Dataset Information


The effect of supination and pronation on wrist range of motion.

ABSTRACT: Wrist range of motion (ROM) is a combination of complex osseous articulations and intricate soft tissue constraints. It has been proposed that forearm rotation contributes significantly to carpal kinematics. However, no studies have investigated whether supination or pronation influence this course of motion. The purpose of this study is to examine whether supination and pronation affect the mechanical axis of the wrist. After being screened for gross anatomic abnormalities, six upper extremity cadaver specimens (three matched pairs) were fixed to a custom-designed jig that allows 24 different directions of wrist motion. Each specimen was tested in three separate forearm positions: neutral, full supination, and full pronation. Moments of ± 2 Nm were applied, and the applied moment versus wrist rotation data were recorded. Forearm position did not significantly (p > 0.31) affect the ROM values of the wrist. In forearm neutral, supination, and pronation positions the envelope of wrist ROM values was ellipsoidal in shape, consistent with prior neutral forearm biomechanical testing. The major axis of the ellipse was oriented in a radial extension to ulnar flexion direction, with the largest ROM in ulnar flexion. We hypothesized that forearm position would influence wrist ROM. However, our biomechanical testing showed no statistically significant difference in the orientation of the mechanical axis nor the passive ROM of the wrist. The primary passive mechanical axis in all three forearm positions tested (neutral, supination, and pronation) was aligned with radial extension and ulnar flexion. Although it has been shown that forearm position affects various radioulnar, radiocarpal, and ulnocarpal ligamentous tensions and lengths, it appears that wrist ROM is independent of forearm position. Consequently we feel our biomechanical testing illustrates that wrist ROM is primarily dependent on the osseous articulations of the carpus. Additionally, given that no change is observed in wrist ROM relative to forearm position, the significance of the contribution of the distal radioulnar joint (DRUJ) to wrist kinematics is debatable.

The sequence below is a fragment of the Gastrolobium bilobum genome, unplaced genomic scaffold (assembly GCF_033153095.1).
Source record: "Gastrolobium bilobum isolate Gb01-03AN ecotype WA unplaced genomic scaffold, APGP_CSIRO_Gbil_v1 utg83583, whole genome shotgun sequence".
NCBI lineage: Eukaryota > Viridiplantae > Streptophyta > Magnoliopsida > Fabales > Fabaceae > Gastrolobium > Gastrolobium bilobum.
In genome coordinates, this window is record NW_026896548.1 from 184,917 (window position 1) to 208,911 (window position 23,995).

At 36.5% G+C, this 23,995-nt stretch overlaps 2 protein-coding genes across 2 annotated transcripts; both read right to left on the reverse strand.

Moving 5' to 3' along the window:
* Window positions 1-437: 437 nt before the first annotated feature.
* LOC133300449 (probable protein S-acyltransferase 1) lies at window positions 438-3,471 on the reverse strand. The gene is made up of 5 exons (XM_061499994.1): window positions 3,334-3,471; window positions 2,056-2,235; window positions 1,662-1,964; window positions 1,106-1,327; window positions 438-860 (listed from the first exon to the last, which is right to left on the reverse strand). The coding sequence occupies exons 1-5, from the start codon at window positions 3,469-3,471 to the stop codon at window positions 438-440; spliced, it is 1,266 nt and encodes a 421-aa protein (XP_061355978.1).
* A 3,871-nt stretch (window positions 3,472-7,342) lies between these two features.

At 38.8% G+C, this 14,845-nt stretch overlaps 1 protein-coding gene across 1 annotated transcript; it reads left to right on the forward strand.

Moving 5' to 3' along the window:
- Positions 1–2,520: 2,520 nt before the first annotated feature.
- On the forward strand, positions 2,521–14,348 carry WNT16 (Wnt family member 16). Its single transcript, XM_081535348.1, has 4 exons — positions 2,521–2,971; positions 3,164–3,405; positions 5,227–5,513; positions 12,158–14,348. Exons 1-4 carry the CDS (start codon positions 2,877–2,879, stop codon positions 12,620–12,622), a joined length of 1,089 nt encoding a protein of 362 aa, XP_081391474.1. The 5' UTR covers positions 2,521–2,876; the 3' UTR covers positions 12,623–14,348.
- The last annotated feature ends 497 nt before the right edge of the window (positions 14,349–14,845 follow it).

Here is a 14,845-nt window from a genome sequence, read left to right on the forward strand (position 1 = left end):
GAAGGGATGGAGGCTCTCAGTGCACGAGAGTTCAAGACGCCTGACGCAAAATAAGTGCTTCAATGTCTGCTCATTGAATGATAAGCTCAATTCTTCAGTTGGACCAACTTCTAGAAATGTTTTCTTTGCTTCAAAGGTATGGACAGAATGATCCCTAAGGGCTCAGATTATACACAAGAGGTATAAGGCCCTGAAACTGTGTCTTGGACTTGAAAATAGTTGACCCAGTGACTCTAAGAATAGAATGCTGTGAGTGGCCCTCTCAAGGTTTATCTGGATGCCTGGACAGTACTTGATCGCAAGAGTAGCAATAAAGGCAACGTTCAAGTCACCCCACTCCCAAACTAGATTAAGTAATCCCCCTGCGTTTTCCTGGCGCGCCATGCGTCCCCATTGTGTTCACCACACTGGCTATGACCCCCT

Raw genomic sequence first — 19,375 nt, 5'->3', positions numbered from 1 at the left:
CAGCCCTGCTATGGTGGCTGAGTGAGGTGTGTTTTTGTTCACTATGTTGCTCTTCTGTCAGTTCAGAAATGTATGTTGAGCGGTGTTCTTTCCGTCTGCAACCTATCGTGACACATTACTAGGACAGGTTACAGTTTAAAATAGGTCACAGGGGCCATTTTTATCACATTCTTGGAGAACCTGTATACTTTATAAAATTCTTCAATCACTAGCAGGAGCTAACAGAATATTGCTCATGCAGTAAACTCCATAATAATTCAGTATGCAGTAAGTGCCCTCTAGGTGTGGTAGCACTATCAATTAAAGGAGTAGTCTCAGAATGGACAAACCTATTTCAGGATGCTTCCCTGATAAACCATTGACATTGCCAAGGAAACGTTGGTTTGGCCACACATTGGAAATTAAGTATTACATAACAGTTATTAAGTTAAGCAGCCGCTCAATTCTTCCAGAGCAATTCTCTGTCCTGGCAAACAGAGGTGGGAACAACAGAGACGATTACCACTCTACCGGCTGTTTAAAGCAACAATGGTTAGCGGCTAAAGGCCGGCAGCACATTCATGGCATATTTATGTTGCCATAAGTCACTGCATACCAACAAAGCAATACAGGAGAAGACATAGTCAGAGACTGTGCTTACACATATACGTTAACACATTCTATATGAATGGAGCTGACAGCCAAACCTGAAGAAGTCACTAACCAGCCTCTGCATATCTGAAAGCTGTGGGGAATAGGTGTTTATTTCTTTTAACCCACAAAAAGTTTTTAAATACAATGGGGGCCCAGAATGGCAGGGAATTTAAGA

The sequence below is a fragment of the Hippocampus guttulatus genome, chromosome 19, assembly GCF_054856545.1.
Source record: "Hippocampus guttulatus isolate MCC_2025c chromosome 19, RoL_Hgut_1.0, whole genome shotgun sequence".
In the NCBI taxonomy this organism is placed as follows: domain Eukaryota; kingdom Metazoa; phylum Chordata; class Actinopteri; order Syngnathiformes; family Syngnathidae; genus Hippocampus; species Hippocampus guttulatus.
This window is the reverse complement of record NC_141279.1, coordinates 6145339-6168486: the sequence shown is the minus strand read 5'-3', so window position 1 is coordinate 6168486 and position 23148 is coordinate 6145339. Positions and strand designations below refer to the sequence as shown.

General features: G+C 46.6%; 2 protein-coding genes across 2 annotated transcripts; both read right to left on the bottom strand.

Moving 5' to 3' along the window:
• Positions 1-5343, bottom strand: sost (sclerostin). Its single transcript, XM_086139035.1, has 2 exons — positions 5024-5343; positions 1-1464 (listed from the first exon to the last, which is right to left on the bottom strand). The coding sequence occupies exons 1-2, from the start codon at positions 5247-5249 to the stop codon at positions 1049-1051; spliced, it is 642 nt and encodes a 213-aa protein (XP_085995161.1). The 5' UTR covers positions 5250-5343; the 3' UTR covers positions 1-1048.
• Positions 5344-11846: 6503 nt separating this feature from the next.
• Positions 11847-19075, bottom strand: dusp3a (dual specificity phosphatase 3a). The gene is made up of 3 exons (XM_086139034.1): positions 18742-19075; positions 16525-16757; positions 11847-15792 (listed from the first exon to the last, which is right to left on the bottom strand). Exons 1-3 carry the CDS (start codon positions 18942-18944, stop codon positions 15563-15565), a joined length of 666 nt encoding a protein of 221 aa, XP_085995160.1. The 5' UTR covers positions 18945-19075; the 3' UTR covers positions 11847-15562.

PROVIDER: S-EPMC4117694 | BioStudies | 2014-01-01

SECONDARY ACCESSION(S): 10.1055/s-0034-1384749

REPOSITORIES: biostudies

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